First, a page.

In the Priorat, rocks that are not llicorella are sedimentary or igneous granite. Both originated in the Mesozoic Era. Their constitution is generally the same as that of llicorella but their metamorphosis is different. Sedimentary and igneous rocks form closer to the earth’s surface, so the transformation is cooler, with less compression, resulting in a material that is not as hard or compact and often returns to a sediment state.
The Montsant Mountains were formed during this era and are composed primarily of limestone, sandstone and a few other rocks. The Siurana River distributed them through the Priorat on its way toward the Ebro River valley. The rocks stayed behind while the majority of the lighter clay found its way to the lower, southern parts of the Priorat. Codòls de Riu, river rocks, are also sedimentary. The Siurana has a dam now, but these colorful, smooth stones remind us of its more glorious past.
Igneous rocks are intrusive, which means they are formed from liquid rock, which is either magmatic (under the earth’s surface) or lava (from volcanos above the surface). In the Priorat igneous rock is magmatic, originating from granite (the oldest, deepest layer of the earth) and becomes one of the hardest and strongest rocks. There is very little of it but it does exist.
Spanish has a word, terruño, similar to the more familiar French terroir. It embraces all the elements the French word does: soil, climate, the surrounding plant life and history — the human quotient that has been recorded within the earth’s depths, some say 60 feet down. But terruño also includes the people who belong to the land, counter to the common conception that the land belongs to the people. More than a word, terruño is the essence of the concept that wine has a soul; it defines the elusive experience of sense of place.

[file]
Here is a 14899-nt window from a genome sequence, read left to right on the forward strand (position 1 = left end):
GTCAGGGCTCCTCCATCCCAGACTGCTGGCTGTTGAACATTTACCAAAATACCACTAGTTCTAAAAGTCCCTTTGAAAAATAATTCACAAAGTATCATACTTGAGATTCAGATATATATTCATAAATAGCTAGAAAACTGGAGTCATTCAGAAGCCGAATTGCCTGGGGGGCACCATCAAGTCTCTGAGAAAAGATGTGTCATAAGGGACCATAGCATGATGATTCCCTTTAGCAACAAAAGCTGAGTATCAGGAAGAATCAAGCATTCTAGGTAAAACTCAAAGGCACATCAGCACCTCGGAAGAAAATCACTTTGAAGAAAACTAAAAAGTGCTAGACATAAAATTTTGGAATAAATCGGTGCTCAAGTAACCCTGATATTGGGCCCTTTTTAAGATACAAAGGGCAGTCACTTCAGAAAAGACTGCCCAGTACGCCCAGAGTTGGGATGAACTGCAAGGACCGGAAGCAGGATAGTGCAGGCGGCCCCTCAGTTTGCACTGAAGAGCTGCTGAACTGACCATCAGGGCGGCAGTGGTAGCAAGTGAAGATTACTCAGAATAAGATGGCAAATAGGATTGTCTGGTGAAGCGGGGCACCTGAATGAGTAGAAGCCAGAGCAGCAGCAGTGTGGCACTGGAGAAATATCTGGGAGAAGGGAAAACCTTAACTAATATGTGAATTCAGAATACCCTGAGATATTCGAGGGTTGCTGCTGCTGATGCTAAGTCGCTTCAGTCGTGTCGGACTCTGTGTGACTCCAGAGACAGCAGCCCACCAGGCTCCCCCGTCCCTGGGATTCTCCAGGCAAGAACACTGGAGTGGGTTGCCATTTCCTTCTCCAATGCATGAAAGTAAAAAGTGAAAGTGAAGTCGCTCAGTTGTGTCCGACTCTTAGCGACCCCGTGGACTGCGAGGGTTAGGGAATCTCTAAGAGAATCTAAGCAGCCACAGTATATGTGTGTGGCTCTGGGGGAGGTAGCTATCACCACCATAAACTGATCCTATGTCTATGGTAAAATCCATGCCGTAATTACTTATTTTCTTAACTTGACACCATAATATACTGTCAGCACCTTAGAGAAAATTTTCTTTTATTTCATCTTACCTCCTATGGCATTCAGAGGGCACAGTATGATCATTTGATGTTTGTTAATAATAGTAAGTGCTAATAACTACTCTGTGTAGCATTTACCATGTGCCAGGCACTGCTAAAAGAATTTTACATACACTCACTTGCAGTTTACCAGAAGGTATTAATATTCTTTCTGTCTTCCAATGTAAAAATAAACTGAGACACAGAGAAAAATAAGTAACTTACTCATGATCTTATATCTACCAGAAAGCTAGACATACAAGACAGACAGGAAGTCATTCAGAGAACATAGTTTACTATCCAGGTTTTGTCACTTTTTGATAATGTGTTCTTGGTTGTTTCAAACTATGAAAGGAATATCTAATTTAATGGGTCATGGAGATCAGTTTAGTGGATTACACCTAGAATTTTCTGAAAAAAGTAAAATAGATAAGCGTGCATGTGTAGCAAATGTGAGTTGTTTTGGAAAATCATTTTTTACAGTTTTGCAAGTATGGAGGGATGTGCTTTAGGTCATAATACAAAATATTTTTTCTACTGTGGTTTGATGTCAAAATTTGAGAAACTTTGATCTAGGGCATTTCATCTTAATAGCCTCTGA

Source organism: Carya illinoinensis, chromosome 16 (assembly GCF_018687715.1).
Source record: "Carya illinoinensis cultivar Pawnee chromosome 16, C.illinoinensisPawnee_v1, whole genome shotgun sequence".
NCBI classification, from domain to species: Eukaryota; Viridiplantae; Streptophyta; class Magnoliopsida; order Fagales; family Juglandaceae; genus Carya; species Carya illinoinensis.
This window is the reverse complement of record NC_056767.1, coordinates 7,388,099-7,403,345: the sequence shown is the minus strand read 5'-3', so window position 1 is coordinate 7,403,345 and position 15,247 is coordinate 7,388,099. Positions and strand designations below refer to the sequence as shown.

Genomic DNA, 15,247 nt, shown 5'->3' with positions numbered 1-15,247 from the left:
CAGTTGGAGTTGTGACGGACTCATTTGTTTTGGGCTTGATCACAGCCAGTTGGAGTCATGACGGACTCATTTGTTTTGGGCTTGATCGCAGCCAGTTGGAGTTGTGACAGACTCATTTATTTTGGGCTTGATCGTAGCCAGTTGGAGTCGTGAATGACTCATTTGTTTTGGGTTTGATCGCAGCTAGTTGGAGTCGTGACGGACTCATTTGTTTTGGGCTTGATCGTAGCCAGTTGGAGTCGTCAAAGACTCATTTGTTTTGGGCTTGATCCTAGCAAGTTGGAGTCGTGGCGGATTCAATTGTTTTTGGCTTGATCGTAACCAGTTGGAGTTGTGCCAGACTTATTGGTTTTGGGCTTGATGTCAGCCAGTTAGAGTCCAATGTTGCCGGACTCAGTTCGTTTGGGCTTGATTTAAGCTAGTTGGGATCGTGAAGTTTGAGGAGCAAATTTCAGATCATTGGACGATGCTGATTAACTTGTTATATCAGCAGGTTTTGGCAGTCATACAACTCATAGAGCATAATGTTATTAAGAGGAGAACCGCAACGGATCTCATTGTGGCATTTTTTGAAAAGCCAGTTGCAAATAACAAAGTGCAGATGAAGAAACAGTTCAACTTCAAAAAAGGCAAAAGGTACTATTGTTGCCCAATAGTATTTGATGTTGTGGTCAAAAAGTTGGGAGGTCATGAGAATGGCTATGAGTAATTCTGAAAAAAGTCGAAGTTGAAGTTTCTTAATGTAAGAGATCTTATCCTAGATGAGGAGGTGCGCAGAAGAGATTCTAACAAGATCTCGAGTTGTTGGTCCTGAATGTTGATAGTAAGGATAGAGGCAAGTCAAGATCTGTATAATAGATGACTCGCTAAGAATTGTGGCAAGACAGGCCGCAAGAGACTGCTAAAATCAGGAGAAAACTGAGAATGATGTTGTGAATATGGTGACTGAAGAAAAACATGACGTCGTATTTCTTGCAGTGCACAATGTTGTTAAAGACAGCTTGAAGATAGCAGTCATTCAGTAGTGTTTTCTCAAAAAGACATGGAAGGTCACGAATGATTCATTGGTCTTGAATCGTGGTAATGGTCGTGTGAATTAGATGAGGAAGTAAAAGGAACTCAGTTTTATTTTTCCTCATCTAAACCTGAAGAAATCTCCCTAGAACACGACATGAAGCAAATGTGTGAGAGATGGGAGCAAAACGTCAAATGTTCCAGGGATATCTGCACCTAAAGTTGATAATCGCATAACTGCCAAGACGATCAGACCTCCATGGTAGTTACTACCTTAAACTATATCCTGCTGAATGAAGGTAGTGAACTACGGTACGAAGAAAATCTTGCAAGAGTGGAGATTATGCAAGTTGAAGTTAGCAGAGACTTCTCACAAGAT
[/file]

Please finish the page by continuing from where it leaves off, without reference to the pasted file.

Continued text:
The Qualified Designation of Origin (DOQ) Priorat is in the center of Montsant National Park. This often creates confusion because another wine region, the Denomination of Origin (DO) Montsant surrounds the DOQ Priorat. The DO Montsant also produces excellent wines, but its terroir is different. Its soils are predominantly clay and, most importantly, they lack the chunky slate that is distinctive of the DOQ Priorat.
The elevation in the DOQ Priorat ranges from 656 to 2,300 feet, with costers (steep slopes) inclining by 15% to 60%. The predominant soil is the famed llicorella (schist/slate). The rest is a mix of sedimentary and igneous rocks. As many as 20 different soil compositions were distributed by the Siurana River from the Montsant to the lower, southern part of the region.
The Priorat is influenced by two opposing winds — dry, hot continental winds entering from the south and west, and cool moisture-filled winds from the Mediterranean Sea to the east and south — creating optimal thermal variation. Summer temperatures range from 104°F in the day to 55°F at night. These elements join together with adapted varieties and earnest caretakers to make the terruño in the DOQ Priorat a vivid story that is told in its wines.
Ethos Priorat is vividly panoramic. It is best viewed in landscape format to fully enjoy the experience.